Big Tobacco Targeting the Homeless, Mentally Ill
> 2/22/2007 1:41:15 PM

In one of the more insidious examples of their never-ending search for new customers/addicts, tobacco firms have taken to sponsoring events in communities and institutions frequented by the homeless and the mentally ill. By focusing on a segment of the population already more susceptible to the dangers of addiction in organized publicity campaigns disguised as community service, Big Tobacco wins twice by scoring good press and selling more cigarettes in the process. In most cases, they even "donate" thousands of smoke "samples" to guarantee their presence in the local population. The industry has a long, well-documented history of tilting their marketing toward "downscale," or financially unstable, customers who are, in their own words: "...more impressionable...less formed intellectually...more malleable."

Though specific numbers are hard to come by, general surveys make these disturbing assertions: two-thirds of those dealing with serious mental illness experience homelessness at some point; approximately a third of the homeless population suffers from some form of mental illness; more than 75% of the homeless smoke cigarettes; and the cigarettes purchased by mentally ill individuals make up an astounding one-half of all American tobacco sales. How could Big Tobacco ignore such a huge consumer base? As mentioned in this excellent World of Psychology blog entry, tobacco companies have managed to score political points with homeless veterans' organizations while spending very little cash in the process by publicizing their small-scale contributions in local newspapers.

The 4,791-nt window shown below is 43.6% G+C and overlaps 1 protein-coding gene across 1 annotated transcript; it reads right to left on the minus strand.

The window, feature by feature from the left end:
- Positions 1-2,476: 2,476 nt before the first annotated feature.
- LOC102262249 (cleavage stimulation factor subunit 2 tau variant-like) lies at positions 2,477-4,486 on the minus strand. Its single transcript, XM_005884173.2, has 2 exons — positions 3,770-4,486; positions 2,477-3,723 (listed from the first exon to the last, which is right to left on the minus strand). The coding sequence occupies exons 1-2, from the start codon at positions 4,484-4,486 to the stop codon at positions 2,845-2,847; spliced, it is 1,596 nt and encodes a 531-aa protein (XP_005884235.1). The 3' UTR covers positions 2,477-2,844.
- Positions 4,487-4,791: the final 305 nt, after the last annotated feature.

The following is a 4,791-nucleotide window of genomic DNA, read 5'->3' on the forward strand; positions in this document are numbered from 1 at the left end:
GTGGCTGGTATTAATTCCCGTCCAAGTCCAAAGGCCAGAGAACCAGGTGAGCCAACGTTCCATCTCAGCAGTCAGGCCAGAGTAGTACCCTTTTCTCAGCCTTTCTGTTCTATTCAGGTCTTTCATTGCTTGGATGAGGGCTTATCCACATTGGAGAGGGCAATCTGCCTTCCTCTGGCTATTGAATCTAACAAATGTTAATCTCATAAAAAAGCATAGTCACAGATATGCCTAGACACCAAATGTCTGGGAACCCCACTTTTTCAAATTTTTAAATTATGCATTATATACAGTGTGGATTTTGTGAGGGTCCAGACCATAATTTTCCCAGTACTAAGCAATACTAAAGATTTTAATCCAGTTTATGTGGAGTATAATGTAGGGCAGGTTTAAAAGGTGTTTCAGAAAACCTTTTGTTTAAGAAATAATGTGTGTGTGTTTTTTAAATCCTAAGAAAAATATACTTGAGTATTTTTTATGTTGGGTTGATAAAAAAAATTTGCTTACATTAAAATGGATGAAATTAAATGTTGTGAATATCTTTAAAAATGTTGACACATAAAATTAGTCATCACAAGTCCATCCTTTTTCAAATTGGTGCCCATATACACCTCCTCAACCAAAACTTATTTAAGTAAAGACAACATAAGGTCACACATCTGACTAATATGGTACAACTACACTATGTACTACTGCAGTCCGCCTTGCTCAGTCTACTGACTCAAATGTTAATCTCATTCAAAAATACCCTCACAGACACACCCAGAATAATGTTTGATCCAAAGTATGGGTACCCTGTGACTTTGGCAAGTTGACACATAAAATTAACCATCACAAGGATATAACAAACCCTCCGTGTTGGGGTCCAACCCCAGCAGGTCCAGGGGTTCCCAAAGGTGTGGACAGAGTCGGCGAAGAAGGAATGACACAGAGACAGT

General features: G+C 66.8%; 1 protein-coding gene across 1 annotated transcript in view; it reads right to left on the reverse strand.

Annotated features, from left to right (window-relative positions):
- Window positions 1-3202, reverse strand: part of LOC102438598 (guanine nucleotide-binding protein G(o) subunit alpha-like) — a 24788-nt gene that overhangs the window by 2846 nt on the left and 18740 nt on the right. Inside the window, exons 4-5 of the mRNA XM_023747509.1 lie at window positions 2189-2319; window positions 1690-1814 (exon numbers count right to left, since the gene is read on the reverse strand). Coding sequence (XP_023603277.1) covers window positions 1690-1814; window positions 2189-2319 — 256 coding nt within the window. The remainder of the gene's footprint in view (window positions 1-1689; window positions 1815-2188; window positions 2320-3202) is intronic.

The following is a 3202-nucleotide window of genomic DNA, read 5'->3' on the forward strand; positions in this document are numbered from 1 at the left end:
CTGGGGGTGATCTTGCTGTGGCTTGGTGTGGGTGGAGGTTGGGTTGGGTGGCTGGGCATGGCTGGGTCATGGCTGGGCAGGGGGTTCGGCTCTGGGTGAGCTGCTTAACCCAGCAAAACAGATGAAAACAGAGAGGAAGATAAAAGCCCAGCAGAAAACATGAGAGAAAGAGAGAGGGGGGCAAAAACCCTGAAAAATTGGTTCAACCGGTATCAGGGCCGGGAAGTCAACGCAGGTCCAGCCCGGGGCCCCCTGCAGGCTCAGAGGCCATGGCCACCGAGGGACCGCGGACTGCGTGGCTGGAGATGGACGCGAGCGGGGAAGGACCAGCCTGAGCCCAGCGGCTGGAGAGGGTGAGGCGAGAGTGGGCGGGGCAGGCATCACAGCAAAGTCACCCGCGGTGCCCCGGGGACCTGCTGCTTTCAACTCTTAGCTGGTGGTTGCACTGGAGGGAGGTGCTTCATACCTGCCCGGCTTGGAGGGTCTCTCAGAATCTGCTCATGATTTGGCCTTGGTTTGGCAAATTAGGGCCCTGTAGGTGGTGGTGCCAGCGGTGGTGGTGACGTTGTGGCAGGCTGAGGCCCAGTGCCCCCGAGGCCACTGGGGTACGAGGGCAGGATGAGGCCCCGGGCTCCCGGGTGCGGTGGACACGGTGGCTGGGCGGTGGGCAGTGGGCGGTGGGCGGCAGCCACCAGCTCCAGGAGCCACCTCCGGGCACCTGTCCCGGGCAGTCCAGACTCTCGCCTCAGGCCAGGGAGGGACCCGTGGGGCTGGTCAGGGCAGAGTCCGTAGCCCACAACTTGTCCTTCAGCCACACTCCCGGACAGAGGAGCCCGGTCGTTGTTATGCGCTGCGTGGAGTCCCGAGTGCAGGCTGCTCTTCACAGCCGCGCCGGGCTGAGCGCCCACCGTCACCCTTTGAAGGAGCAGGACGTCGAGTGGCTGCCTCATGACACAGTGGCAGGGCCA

The surprisingly popular perception that cigarettes help the homeless, depressed, and schizophrenic deal with stress is misguided at best, as the idea of cigarettes as an acceptable form of relaxation has long been discredited. Still, many families and advocates refrain from insisting on smoke-free shelters and hospitals because they believe that quitting would be physically and mentally unbearable for residents. And Big Tobacco wins again. By shrouding their shameless sales pitches in the guise of positive activism, the industry succeeds in convincing thousands, if not millions, of citizens that they are really not so bad. A considerable number of shelters and soup kitchens have actually requested funding from tobacco companies, knowing that they can count on small sums as a reward for allowing the distribution of cigarettes at their facilities.

Some urban areas have responded to the issue by initiating public campaigns designed to curb smoking among homeless populations, and while some remain skeptical, theirs is a much-needed effort. While they are not always clean or healthy and generally don't make for the most desirable company, our society's most marginalised citizens often need the most help, and Big Tobacco's efforts to ensare them as regular customers must be met with organized counteraction.

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